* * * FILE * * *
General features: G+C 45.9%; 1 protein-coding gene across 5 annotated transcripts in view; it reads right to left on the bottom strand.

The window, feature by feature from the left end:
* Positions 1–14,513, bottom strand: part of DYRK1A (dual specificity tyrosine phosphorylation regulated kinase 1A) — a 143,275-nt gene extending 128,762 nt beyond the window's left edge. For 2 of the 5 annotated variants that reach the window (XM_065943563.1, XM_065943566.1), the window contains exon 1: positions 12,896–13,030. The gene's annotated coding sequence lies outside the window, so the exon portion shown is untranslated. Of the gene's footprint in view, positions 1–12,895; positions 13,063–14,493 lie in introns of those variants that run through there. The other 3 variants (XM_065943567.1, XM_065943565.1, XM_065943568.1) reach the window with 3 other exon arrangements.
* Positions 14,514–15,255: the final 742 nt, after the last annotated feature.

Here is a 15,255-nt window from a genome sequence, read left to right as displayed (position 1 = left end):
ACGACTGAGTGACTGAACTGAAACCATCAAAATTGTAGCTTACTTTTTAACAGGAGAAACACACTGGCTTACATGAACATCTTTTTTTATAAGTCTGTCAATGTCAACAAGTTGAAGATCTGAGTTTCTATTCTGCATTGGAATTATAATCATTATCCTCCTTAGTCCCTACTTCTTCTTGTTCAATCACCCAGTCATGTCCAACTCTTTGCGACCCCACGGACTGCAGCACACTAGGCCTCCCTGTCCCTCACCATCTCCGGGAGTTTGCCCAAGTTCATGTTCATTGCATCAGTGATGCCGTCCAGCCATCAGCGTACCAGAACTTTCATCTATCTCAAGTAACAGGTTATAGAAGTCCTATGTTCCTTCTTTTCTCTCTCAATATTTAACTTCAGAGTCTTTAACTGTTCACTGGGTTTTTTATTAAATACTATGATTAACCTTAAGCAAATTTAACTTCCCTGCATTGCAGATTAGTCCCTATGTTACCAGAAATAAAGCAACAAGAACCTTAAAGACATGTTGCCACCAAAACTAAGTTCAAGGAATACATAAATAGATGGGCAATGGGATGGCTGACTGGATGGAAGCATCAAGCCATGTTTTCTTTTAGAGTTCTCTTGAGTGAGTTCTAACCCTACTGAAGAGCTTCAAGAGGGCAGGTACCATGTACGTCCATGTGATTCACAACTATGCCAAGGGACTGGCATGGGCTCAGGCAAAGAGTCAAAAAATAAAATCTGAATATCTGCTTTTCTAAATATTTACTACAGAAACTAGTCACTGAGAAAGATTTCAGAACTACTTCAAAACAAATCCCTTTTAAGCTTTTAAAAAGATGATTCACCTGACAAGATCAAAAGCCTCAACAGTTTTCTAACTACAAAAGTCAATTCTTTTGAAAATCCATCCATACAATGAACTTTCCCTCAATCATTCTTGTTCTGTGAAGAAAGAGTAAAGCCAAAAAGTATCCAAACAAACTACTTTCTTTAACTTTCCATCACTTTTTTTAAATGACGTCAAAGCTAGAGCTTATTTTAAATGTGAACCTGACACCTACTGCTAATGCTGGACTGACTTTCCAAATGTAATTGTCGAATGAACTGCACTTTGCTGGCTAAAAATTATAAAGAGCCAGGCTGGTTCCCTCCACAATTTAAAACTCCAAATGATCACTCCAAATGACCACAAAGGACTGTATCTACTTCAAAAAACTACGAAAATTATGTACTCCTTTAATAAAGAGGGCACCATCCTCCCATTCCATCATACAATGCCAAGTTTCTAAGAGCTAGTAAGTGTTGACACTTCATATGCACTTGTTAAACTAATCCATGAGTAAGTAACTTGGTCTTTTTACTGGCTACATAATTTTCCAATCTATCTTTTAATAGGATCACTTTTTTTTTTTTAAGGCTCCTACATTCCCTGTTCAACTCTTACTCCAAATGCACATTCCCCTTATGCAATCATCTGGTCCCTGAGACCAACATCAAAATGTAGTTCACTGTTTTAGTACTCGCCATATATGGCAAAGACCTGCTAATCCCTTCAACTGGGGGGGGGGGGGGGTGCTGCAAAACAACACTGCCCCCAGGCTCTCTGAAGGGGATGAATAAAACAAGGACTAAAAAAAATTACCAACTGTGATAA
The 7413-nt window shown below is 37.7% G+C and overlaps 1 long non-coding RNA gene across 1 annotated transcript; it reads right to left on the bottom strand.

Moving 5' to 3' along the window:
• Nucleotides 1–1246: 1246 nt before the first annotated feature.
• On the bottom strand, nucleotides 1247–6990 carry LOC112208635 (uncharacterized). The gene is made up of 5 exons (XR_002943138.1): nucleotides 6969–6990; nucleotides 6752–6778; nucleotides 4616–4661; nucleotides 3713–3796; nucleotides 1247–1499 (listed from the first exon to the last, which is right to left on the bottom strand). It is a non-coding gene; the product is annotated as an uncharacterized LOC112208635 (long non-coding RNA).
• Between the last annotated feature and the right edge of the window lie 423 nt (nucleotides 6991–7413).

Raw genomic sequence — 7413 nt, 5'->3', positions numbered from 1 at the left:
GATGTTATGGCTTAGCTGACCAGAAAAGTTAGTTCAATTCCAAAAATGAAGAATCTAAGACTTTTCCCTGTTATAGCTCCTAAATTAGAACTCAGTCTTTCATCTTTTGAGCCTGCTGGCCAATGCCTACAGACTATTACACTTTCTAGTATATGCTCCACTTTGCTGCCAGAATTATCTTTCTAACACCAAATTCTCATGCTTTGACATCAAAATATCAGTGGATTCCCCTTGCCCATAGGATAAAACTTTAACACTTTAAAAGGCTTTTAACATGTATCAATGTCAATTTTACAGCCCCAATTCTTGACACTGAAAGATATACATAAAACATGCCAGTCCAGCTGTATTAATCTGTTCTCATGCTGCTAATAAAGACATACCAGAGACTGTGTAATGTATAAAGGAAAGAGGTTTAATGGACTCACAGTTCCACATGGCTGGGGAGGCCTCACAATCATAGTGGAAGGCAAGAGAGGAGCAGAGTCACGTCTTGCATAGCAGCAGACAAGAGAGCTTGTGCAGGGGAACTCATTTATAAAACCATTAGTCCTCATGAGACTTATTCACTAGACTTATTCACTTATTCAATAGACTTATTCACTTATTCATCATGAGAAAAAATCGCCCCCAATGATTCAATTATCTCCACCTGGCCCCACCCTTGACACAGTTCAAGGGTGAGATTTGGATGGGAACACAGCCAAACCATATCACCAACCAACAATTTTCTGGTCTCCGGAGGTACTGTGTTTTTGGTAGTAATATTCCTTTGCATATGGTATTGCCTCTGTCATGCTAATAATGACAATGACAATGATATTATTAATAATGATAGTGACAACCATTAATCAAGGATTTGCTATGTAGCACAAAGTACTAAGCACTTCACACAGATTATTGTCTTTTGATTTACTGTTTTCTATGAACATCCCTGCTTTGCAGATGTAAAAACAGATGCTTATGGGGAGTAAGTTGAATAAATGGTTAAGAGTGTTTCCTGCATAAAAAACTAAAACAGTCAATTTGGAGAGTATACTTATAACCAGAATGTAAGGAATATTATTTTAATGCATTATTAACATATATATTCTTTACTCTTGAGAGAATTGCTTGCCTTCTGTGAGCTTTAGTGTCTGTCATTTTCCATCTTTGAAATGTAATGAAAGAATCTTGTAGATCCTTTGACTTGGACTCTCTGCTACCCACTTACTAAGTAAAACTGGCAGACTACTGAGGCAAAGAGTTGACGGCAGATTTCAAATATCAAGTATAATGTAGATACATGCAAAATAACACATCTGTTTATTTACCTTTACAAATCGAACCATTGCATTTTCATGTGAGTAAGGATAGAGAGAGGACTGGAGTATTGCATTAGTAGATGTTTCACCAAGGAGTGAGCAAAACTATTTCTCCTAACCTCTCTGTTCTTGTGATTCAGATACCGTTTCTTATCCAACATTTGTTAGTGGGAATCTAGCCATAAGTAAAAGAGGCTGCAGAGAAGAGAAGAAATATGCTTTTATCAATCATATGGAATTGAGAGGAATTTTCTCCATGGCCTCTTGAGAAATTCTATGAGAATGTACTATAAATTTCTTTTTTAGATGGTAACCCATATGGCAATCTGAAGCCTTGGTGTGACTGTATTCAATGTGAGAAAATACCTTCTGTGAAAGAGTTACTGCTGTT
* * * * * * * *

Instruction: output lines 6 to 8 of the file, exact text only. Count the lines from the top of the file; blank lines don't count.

ACGACTGAGTGACTGAACTGAAACCATCAAAATTGTAGCTTACTTTTTAACAGGAGAAACACACTGGCTTACATGAACATCTTTTTTTATAAGTCTGTCAATGTCAACAAGTTGAAGATCTGAGTTTCTATTCTGCATTGGAATTATAATCATTATCCTCCTTAGTCCCTACTTCTTCTTGTTCAATCACCCAGTCATGTCCAACTCTTTGCGACCCCACGGACTGCAGCACACTAGGCCTCCCTGTCCCTCACCATCTCCGGGAGTTTGCCCAAGTTCATGTTCATTGCATCAGTGATGCCGTCCAGCCATCAGCGTACCAGAACTTTCATCTATCTCAAGTAACAGGTTATAGAAGTCCTATGTTCCTTCTTTTCTCTCTCAATATTTAACTTCAGAGTCTTTAACTGTTCACTGGGTTTTTTATTAAATACTATGATTAACCTTAAGCAAATTTAACTTCCCTGCATTGCAGATTAGTCCCTATGTTACCAGAAATAAAGCAACAAGAACCTTAAAGACATGTTGCCACCAAAACTAAGTTCAAGGAATACATAAATAGATGGGCAATGGGATGGCTGACTGGATGGAAGCATCAAGCCATGTTTTCTTTTAGAGTTCTCTTGAGTGAGTTCTAACCCTACTGAAGAGCTTCAAGAGGGCAGGTACCATGTACGTCCATGTGATTCACAACTATGCCAAGGGACTGGCATGGGCTCAGGCAAAGAGTCAAAAAATAAAATCTGAATATCTGCTTTTCTAAATATTTACTACAGAAACTAGTCACTGAGAAAGATTTCAGAACTACTTCAAAACAAATCCCTTTTAAGCTTTTAAAAAGATGATTCACCTGACAAGATCAAAAGCCTCAACAGTTTTCTAACTACAAAAGTCAATTCTTTTGAAAATCCATCCATACAATGAACTTTCCCTCAATCATTCTTGTTCTGTGAAGAAAGAGTAAAGCCAAAAAGTATCCAAACAAACTACTTTCTTTAACTTTCCATCACTTTTTTTAAATGACGTCAAAGCTAGAGCTTATTTTAAATGTGAACCTGACACCTACTGCTAATGCTGGACTGACTTTCCAAATGTAATTGTCGAATGAACTGCACTTTGCTGGCTAAAAATTATAAAGAGCCAGGCTGGTTCCCTCCACAATTTAAAACTCCAAATGATCACTCCAAATGACCACAAAGGACTGTATCTACTTCAAAAAACTACGAAAATTATGTACTCCTTTAATAAAGAGGGCACCATCCTCCCATTCCATCATACAATGCCAAGTTTCTAAGAGCTAGTAAGTGTTGACACTTCATATGCACTTGTTAAACTAATCCATGAGTAAGTAACTTGGTCTTTTTACTGGCTACATAATTTTCCAATCTATCTTTTAATAGGATCACTTTTTTTTTTTTAAGGCTCCTACATTCCCTGTTCAACTCTTACTCCAAATGCACATTCCCCTTATGCAATCATCTGGTCCCTGAGACCAACATCAAAATGTAGTTCACTGTTTTAGTACTCGCCATATATGGCAAAGACCTGCTAATCCCTTCAACTGGGGGGGGGGGGGGGTGCTGCAAAACAACACTGCCCCCAGGCTCTCTGAAGGGGATGAATAAAACAAGGACTAAAAAAAATTACCAACTGTGATAA
The 7413-nt window shown below is 37.7% G+C and overlaps 1 long non-coding RNA gene across 1 annotated transcript; it reads right to left on the bottom strand.

Moving 5' to 3' along the window: